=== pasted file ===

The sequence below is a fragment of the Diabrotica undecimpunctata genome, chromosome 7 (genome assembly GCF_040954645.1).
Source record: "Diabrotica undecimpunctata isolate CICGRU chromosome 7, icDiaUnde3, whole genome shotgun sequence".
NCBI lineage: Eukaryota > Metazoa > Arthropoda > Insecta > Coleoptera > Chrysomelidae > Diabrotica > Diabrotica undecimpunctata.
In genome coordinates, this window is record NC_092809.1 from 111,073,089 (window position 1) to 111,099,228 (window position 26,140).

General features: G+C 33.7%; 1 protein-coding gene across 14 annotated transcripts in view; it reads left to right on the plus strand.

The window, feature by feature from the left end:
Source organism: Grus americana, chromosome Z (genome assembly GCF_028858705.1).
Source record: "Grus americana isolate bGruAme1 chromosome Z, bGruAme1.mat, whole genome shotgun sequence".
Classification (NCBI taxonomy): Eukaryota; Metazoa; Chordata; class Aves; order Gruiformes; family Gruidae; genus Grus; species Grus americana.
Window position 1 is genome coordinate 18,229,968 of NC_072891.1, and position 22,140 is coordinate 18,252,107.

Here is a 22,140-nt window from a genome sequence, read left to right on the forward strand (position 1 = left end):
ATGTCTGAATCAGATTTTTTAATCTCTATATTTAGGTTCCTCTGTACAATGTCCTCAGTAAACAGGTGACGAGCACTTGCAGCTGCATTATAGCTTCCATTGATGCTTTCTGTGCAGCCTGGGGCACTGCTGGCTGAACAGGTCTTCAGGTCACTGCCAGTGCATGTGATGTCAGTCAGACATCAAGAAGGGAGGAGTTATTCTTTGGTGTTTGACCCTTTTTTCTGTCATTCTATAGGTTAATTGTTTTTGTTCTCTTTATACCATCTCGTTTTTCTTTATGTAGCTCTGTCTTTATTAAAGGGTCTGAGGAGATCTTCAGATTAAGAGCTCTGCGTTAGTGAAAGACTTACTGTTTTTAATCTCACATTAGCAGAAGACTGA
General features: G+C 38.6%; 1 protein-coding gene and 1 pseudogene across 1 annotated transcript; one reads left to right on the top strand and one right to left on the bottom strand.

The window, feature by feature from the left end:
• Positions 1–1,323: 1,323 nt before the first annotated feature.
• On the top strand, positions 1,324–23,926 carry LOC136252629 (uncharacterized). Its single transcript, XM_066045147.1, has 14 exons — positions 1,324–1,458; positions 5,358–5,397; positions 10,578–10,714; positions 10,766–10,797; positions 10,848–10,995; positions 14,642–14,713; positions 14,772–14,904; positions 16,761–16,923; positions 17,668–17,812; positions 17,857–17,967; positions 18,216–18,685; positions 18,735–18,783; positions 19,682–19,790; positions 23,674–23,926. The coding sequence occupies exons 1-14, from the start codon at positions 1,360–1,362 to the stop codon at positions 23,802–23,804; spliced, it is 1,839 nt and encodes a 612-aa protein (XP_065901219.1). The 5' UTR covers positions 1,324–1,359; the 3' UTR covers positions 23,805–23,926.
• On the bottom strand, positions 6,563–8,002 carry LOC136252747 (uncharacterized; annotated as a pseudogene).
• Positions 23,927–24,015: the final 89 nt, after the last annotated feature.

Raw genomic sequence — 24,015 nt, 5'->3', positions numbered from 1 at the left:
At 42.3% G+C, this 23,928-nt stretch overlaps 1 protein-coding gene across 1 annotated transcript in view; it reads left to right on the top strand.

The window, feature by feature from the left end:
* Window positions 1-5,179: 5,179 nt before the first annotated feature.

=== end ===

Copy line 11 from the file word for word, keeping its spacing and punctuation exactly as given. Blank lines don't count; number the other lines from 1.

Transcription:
Here is a 22,140-nt window from a genome sequence, read left to right on the forward strand (position 1 = left end):